Mortgage approvals and consumer credit rose unexpectedly in July, but weak mortgage lending pushed total net lending to its lowest since March, Bank of England figures showed on Tuesday.
The figures reinforced analysts' views that British house prices -- a major driver for consumer morale -- have reached a plateau, and are vulnerable to further falls if the economic outlook darkens.
The Bank said mortgage approvals numbered 48,722 in July, rising from an upwardly revised 48,562 in June but well below the 21-month peak of 59,117 hit in November.
Economists had forecast a reading of 46,500 on average, and said the stronger data was not enough to shift their downbeat view on the prospects for British house prices.
It is still about half the pace we were seeing through most of the last decade, said Alan Clarke, UK economist at BNP Paribas.
It suggests housing is going nowhere fast, and when disposable incomes are going to be under pressure, it is not going to help the consumer do anything apart from pedestrian spending growth.
Many economists are worried that Britain's economy may slow sharply next year, due to weakening growth in export markets and looming cuts of around a quarter to the budgets of most government departments.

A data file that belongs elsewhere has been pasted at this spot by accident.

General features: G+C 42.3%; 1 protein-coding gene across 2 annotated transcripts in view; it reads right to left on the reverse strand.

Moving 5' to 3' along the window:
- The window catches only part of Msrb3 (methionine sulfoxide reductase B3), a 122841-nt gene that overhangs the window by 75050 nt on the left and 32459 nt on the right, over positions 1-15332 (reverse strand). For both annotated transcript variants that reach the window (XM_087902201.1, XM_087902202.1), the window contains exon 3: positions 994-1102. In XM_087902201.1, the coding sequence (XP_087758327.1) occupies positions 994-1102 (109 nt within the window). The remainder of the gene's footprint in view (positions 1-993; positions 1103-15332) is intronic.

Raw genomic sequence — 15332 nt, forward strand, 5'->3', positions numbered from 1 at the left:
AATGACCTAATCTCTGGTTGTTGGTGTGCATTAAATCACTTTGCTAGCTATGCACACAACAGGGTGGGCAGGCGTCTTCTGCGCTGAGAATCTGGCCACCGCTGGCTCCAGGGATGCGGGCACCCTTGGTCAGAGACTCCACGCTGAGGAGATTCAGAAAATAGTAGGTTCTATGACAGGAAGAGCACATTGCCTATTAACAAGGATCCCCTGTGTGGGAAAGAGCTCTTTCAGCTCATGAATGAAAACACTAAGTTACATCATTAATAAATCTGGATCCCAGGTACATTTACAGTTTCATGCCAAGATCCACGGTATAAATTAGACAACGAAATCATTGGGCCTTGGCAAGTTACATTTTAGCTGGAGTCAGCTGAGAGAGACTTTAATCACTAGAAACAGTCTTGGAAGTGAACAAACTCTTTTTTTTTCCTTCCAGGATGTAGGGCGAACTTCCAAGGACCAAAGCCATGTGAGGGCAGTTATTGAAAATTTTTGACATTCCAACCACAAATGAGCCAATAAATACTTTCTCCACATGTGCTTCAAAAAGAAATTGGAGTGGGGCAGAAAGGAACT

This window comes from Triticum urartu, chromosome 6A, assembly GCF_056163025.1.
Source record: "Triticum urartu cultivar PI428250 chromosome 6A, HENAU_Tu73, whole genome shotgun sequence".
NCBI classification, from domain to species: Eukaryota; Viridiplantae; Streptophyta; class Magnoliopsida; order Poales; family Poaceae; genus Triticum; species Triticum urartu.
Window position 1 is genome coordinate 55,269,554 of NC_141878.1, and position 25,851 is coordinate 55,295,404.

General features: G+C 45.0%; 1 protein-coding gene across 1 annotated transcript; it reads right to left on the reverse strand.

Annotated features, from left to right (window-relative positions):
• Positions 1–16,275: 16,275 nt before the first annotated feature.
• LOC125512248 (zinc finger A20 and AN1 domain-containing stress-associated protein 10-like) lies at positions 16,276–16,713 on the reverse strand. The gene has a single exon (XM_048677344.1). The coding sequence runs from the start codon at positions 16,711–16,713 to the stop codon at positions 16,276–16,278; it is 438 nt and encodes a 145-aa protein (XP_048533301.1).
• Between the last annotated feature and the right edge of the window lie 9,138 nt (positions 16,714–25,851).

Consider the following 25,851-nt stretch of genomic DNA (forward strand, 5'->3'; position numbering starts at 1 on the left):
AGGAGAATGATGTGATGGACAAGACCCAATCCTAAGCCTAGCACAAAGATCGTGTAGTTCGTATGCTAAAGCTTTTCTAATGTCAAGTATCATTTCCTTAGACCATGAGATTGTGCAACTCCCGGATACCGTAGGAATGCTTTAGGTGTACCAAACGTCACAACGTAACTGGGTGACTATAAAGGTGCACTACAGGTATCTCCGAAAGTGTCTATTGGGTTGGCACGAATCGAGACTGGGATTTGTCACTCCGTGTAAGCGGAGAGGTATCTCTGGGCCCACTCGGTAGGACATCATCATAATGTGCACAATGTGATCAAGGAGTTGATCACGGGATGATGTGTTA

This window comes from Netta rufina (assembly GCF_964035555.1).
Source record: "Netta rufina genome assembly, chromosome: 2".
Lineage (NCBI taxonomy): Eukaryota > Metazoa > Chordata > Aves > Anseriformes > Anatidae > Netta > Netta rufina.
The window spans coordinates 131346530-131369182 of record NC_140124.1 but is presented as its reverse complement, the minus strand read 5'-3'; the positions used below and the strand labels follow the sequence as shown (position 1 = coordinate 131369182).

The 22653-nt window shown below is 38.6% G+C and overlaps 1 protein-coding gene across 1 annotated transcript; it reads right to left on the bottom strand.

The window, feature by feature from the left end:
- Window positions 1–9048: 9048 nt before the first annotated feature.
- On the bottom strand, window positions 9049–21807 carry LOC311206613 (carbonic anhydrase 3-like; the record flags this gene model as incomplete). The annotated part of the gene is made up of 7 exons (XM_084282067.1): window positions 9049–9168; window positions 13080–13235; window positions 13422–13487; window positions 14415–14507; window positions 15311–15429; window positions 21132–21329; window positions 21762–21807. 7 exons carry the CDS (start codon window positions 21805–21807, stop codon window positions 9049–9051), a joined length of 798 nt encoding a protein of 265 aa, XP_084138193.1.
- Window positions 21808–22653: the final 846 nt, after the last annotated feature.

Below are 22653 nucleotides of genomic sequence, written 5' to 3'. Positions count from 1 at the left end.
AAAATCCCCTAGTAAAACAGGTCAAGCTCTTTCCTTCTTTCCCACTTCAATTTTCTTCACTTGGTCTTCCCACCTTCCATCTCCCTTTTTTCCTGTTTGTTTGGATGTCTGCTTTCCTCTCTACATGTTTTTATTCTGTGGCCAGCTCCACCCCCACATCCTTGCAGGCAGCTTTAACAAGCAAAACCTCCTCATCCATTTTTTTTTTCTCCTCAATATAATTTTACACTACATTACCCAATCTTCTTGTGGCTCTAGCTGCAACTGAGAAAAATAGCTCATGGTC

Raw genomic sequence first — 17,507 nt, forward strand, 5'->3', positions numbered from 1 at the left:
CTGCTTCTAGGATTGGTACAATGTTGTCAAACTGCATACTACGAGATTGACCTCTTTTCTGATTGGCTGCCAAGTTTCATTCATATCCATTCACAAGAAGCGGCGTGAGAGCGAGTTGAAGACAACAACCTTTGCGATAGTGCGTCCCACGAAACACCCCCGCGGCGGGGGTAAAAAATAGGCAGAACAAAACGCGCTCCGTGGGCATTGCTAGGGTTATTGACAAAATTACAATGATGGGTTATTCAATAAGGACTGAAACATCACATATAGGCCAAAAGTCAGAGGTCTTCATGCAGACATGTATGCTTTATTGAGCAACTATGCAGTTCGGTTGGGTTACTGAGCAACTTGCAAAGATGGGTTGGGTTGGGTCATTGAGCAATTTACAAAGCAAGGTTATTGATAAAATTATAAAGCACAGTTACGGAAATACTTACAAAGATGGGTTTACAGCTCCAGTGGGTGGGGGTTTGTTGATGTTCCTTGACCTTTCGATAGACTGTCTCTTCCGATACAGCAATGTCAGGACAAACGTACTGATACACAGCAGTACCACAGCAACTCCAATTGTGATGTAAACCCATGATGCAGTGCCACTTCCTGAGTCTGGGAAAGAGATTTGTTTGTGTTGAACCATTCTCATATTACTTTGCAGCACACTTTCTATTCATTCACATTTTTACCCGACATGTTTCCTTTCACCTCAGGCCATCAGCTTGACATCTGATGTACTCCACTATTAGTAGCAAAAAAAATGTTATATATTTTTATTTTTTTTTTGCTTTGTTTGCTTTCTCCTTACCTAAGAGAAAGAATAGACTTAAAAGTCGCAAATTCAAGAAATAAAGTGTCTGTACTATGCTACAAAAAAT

Net mortgage lending was significantly weaker than forecast, falling to just 86 million pounds from a downwardly revised 518 million pounds in June, well below economists' predictions of a rise to 700 million pounds.
This was the weakest reading since March, and dragged down total monthly net lending to 258 million pounds from 460 million. This decline came despite a better-than-expected performance from consumer credit, which rose by 173 million pounds after a 59 million pound drop in June.
Separate figures showed the Bank's preferred money supply gauge -- M4 excluding intermediate other financial corporations -- was unchanged on the month, the weakest reading since January.
While aggregate monthly M4 growth was up 0.4 percent, its strongest reading since October last year, annual M4 growth slowed further to 2.3 percent, its weakest since the data series started in July 1983.
There was further evidence that the pick-up in the monetary policy committee's preferred measure of the money supply earlier this year was just temporary, said Capital Economics' Vicky Redwood. With money growth still weak, more quantitative easing might still be needed.
Members of the Bank's Monetary Policy Committee have discussed loosening monetary policy at their past two monthly meetings. However, most economists still believe the central bank is likelier to tighten policy rather than loosen it.
A GfK/NOP survey on Tuesday showed British consumer confidence unexpectedly improved in August for the first time since February thanks to a more positive view on the economic outlook.
(Editing by Ruth Pitchford)